like Olson and Pavlova is encouraging, new opportunities have been accompanied by some new questions. Schiffman said Tulane’s recordsetting applicant pool will likely lead to a record-low admissions rate, as the university is looking to keep enrollment where it was before the storm. “Typically we admit 40 percent” of applicants, Schif fman said. “But we’re still planning on having a freshman class of 1,400 students.” The sudden jump in selectivity should only improve the quality of education at Tulane, Schiffman said. Crescent City colleges have also tried to channel increased interest in the school into increased action in the community. Benoit said UNO encourages public service and provides volunteer opportunities to its students, and Schiffman said Tulane has introduced a community service requirement incumbent on all incoming freshmen from last year forward. Schiffman said students take service courses for their first two years at the school and then embark on their own projects specific to their majors.

“A business major might help a small ma-and-pa shop get back on their feet after Katrina,” Schiffman said. “It’s a great opportunity and it benefits the students and the community.” Though Olson and Pavlova said this attitude helped convince them to apply to Tulane, convincing family members was another matter. “With Tulane, you’re of course concerned about another hurricane, rebuilding the city, crime,” said Garry Olson, Ethan Olson’s father. “And when you’re paying that kind of money, by golly, you expect some good bang for your buck.” To ease the older Olson’s concerns, the pair took a trip to New Orleans to visit the school. “Even on the way he was against it,” Ethan Olson said. But once they made it to New Orleans, Gar r y Olson came around. “I never realized how intimate it would be,” he said. “The small classes, the accessible faculty — they’ve really done a great job addressing students’ needs.” The highlight of the trip, however, was a one-hour open discussion session with Scott Cowen, Tulane’s president. “He spoke very personally and just mingled with us,” Garry Olson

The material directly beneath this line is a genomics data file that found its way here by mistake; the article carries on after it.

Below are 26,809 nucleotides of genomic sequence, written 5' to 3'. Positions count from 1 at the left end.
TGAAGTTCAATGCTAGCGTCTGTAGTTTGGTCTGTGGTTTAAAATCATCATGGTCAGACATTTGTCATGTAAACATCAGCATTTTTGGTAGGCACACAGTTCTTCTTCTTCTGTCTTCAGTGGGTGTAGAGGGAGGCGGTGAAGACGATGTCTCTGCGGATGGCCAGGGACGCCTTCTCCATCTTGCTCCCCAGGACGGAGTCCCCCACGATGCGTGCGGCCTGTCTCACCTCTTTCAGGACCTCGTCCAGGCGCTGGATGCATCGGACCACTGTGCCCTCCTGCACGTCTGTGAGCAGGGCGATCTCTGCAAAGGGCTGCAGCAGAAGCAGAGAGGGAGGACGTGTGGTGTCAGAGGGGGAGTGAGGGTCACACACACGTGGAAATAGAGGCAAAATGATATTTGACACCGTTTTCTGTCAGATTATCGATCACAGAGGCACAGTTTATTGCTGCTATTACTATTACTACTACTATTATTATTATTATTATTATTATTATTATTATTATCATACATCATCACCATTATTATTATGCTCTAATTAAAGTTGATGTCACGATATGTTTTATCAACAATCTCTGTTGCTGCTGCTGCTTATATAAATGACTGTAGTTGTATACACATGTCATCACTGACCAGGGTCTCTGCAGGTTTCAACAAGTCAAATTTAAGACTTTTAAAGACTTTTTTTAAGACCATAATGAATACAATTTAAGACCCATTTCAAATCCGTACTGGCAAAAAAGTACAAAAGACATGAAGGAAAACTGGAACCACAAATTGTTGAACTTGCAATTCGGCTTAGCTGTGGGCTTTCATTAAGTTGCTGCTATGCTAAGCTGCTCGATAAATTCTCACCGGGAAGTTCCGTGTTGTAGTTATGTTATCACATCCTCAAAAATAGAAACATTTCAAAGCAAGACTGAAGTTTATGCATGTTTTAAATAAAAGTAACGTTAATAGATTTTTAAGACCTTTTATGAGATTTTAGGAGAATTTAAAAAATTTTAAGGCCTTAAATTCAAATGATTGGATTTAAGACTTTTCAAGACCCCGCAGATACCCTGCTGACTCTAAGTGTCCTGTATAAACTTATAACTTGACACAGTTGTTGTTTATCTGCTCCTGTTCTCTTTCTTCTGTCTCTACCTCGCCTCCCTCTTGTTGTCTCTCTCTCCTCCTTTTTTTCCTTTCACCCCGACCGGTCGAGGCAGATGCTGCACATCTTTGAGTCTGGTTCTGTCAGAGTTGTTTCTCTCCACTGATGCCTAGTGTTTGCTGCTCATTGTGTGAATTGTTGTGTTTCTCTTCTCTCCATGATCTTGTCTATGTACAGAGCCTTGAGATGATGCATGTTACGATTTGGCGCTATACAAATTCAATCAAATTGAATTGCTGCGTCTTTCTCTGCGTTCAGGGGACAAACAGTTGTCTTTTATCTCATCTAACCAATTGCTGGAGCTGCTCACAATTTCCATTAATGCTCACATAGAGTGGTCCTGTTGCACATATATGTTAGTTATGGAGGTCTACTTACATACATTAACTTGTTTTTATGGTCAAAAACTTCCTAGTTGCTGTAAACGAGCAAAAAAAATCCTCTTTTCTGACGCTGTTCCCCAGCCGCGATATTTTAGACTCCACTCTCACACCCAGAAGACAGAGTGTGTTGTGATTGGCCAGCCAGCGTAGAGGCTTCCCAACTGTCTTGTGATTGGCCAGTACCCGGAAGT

said. “He even gave us his e-mail address.” The younger Olson laughed. “Ever since then he’s been really gung-ho about Tulane.” Despite increased student and parent interest, Savoie said the state hasn’t quite achieved its preKatrina applicant numbers. “We were at 214,000 just before the storms, and this last fall we were back up to 198,000,” he said. “We’re still down about 16,000, and that’s almost all from New Orleans schools.” Savoie said he expects it will be a few more years before interest in Louisiana schools returns to where it was before the storm. “We saw this as a five-to-tenyear challenge,” he said. “It may be a while before the institutions are where they were before the storms, but that doesn’t mean they can’t be high quality — just a little smaller package.” Still, Savoie remained optimistic about the state of higher education in Louisiana. “We’re still down from prestorm numbers and will be for some period of time, but the trends are very positive and the projections are positive, so we’ve got to feel good about that,” he said. “New Orleans has a way of capturing you.”